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Free software & the law: A lighthearted trip down memory lane

Robinson Tryon

Since its beginning, the free software community has found novel ways of hacking the law to serve the greater good. Though starting with copyright, as patents and trademarks became increasingly relevant for projects, our leaders and lawyers found it necessary to include specific language in new and updated licenses. Whether this is your first conference or you've been a part of the FLOSS community for decades, come enjoy a lighthearted, informative look at the relationship of Free Software and the Law over the years, plus a glimpse into the legal future of libre hardware and the Internet of Things (IoT).


6 years, 8 months ago

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LibrePlanet 2017 video · LibrePlanet 2017 · LibrePlanet · lp2017 · video

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LibrePlanet 2017 Videos (libreplanet)


CC BY-SA 4.0


This talk was presented at LibrePlanet.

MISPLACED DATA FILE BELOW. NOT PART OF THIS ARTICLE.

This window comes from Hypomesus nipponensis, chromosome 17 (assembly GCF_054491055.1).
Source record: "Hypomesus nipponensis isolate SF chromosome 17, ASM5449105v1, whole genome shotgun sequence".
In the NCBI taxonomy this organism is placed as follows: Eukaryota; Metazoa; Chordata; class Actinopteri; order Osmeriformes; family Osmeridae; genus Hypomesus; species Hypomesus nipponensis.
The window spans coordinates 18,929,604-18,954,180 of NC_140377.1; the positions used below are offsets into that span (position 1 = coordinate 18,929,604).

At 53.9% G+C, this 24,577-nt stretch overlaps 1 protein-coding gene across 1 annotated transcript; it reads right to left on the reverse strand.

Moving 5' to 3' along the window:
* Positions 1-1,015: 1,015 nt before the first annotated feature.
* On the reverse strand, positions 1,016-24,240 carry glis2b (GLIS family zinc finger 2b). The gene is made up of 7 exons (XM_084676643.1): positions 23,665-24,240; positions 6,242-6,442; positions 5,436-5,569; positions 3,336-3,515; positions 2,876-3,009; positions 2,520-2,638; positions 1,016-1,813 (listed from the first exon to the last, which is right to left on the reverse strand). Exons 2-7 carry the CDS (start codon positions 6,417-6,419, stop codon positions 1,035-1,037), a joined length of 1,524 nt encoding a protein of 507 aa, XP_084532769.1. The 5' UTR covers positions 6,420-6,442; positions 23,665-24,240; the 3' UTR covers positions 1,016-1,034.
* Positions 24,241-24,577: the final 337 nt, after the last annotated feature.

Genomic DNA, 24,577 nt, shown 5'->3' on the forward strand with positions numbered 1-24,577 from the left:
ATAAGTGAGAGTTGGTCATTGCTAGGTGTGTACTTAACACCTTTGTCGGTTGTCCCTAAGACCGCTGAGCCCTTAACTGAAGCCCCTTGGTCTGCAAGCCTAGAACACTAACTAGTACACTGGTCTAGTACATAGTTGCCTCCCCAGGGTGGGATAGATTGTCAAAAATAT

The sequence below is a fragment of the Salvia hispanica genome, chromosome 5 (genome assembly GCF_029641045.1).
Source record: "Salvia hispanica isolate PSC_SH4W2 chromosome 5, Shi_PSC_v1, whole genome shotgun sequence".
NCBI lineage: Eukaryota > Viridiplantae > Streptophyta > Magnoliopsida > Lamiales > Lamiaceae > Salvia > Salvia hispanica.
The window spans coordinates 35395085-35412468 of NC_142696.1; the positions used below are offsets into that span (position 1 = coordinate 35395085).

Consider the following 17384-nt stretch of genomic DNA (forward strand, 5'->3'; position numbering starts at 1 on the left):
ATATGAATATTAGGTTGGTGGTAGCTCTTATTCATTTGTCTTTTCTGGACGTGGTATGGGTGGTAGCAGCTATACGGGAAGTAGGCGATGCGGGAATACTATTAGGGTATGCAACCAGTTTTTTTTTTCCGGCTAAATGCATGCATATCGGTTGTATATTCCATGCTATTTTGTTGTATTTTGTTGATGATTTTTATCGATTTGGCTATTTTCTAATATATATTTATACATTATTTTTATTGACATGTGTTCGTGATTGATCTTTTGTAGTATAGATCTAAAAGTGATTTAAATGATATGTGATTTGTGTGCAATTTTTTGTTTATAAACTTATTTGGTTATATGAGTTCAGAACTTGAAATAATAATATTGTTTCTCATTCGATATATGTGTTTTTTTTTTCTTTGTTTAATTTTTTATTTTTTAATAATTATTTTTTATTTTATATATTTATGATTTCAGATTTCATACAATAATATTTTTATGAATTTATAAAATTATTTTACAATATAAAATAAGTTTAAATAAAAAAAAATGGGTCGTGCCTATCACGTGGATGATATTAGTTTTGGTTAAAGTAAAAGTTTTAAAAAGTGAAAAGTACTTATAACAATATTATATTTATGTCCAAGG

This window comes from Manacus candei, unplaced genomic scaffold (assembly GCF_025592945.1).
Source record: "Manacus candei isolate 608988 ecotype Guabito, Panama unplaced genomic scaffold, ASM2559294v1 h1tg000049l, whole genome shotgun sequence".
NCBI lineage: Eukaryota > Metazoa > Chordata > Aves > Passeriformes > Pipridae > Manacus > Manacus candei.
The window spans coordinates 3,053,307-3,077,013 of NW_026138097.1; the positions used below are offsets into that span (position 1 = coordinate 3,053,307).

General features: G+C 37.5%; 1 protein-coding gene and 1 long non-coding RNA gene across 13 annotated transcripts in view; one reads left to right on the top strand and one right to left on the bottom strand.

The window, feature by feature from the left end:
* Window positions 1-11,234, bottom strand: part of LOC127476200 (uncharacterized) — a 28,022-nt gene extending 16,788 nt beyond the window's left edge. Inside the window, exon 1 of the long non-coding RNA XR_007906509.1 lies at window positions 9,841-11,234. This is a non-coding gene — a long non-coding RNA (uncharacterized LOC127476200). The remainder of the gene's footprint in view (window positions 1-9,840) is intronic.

LibrePlanet is the Free Software Foundation's annual conference. The FSF campaigns for free/libre software, meaning it respects users' freedom and community. We believe that users are entitled to this; all software should be free.


We do not advocate "open source".

That term was coined to reject our views. It refers to similar practices, but usually presented solely as advantageous, without talking of right and wrong.


Richard Stallman launched the free software movement in 1983 by announcing development of the free operating system, GNU. By 1992, GNU was nearly operational; one major essential component was lacking, the kernel.


In 1992, Torvalds freed the kernel Linux, which filled the last gap in GNU. Since then, the combined GNU/Linux system has run in millions of computers. Nowadays you can buy a new computer with a totally free GNU/Linux system preinstalled.


The views of the speaker may not represent the Free Software Foundation. The Foundation supports the free software cause and freedom to share, and basic freedoms in the digital domain, but has no position on other political issues.